By C.V. Moore
OAK HILL —
Viral photos of a “pink” hamburger served at Oak Hill High School have some Fayette County parents concerned about the quality of school food, but part of the backlash may be due to an unrelated issue — a new meal pattern put in place this year aimed at fighting childhood obesity.
“My daughter didn’t even get a tray that day because of it,” Oak Hill High mother Tonya Newman told other news outlets after her daughter showed her the photos of the pink-tinged meat. Instead, Newman brought her daughter food at school.
Pictures of the burger were uploaded to CNN’s iReport and the “new school lunches” were blamed on first lady Mi-chelle Obama, who has been leading an initiative to end childhood obesity.
But David Seay, the Food Service director at Fayette County Schools, defends the meat and the cooks who made it.
“I think the meat was cooked completely thoroughly and was no danger to students, but I do agree it did not look as appetizing as we would like it to look,” he says.
Seay and the Health Department took the temperature of the meat to confirm that it was done.
“If they were raw, it would be raw on the inside, not on the outside,” he adds.
So what explains the pink discoloration?
The burgers are normally cooked plain in a skillet, but that day they were baked in a pan after the meat was mixed with some seasonings.
“I don’t know whether it was because they were overlapped in the pan or they didn’t turn them over when cooking them,” says Seay. “They were trying a new cooking method, and it didn’t lead to a very desirable appearance on the product.”
Seay says several of the cooks at Oak Hill High School are new this year, and still working to get their routines down.
“Cooks work hard there to put out healthy, nutritious meals and just because of an error in their cooking method, they get a bad reputation,” he says. “They are a new crew and they are doing a good job. They are just trying to figure it all out.”
Seay says the cooks are “the lowest paid and hardest working people in the school system.”
The meat comes from one of several approved companies and is distributed through Cisco. Seay did not know which specific company the meat was sourced from on the day in question, but he said there is no “pink slime” in any of the meat served in Fayette County Schools.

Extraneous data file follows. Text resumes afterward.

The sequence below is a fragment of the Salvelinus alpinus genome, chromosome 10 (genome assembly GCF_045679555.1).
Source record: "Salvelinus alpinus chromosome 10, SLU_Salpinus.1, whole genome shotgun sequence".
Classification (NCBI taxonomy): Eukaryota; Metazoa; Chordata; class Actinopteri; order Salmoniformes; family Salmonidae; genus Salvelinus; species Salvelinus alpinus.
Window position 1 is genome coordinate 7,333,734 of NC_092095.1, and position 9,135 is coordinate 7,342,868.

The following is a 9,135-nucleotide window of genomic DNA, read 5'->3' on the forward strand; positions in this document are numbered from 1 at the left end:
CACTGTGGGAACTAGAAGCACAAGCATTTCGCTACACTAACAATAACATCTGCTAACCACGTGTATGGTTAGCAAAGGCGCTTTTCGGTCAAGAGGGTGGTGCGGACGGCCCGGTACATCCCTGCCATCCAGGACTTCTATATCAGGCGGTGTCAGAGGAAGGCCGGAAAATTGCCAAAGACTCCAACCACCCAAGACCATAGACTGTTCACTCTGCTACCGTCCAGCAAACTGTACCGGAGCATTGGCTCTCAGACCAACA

“That’s not an issue,” he says. “But it is process-ed meat. It’s not like buying local, grass-fed cow.”
A new “meal pattern” in schools this year emphasizes healthier foods and is more restrictive in calories than in the past.
“Our menu really hasn’t changed that much, but we’re trying to stress more fruit and vegetables and that takes some getting used to,” says Seay. “It’s a learning process for the kids.”
“Meal patterns” are menu-planning tools designed to ensure kids are eating balanced meals from all food groups.
The new requirements are a result of the Heal-thy, Hunger-Free Kids Act.
In Fayette County, some items like cheese and ham were taken off the salad bar after a menu analysis last spring show-ed it was too high in saturated fat and sodium.
The new meal pattern restricts lunches to 850 calories.
“That’s still a lot of calories,” says Seay. “But it’s not what they are used to.”
Kids also can’t take pizza and milk on their tray and call it a lunch. Under the new rules, they must have at least three of the five components — grains, meat, milk, fruit and vegetable — and one must be a fruit or vegetable.
“Some kids have reacted to that and, frankly, some kids throw it away. We want to encourage them to eat those high-fiber fruits and vegetables that stay longer with them,” says Seay.
Some of the county’s tomatoes, eggs and green beans are sourced from local farmers in an effort to give kids “real food” and cook more from scratch. Cooks say it’s a lot of work.
“But they know we can’t continue to feed kids the way we have because West Virginia is one of the most obese states in the nation,” says Seay. “We can’t continue to feed our kids chicken nuggets and expect them to have healthy lifestyles.”
Seay encourages parents who are concerned about the quality and quantity of school food to come to school and pay the $4 to eat a meal.
“We love to see the parents come out,” he says.
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